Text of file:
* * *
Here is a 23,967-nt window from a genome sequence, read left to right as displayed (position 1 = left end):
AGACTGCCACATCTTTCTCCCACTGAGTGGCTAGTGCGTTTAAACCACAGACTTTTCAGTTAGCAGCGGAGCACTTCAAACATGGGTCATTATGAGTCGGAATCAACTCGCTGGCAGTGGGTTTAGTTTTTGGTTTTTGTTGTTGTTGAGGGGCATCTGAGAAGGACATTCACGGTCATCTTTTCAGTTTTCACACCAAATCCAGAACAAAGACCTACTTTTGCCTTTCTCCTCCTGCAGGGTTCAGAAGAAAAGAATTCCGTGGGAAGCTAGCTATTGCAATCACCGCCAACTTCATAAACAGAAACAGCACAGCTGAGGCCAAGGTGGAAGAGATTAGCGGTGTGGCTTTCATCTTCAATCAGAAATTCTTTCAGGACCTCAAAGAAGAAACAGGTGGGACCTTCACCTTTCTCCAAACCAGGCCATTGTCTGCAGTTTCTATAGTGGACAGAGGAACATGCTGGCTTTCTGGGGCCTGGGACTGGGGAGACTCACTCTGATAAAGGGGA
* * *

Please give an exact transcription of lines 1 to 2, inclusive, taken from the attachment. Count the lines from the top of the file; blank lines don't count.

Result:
Here is a 23,967-nt window from a genome sequence, read left to right as displayed (position 1 = left end):
AGACTGCCACATCTTTCTCCCACTGAGTGGCTAGTGCGTTTAAACCACAGACTTTTCAGTTAGCAGCGGAGCACTTCAAACATGGGTCATTATGAGTCGGAATCAACTCGCTGGCAGTGGGTTTAGTTTTTGGTTTTTGTTGTTGTTGAGGGGCATCTGAGAAGGACATTCACGGTCATCTTTTCAGTTTTCACACCAAATCCAGAACAAAGACCTACTTTTGCCTTTCTCCTCCTGCAGGGTTCAGAAGAAAAGAATTCCGTGGGAAGCTAGCTATTGCAATCACCGCCAACTTCATAAACAGAAACAGCACAGCTGAGGCCAAGGTGGAAGAGATTAGCGGTGTGGCTTTCATCTTCAATCAGAAATTCTTTCAGGACCTCAAAGAAGAAACAGGTGGGACCTTCACCTTTCTCCAAACCAGGCCATTGTCTGCAGTTTCTATAGTGGACAGAGGAACATGCTGGCTTTCTGGGGCCTGGGACTGGGGAGACTCACTCTGATAAAGGGGA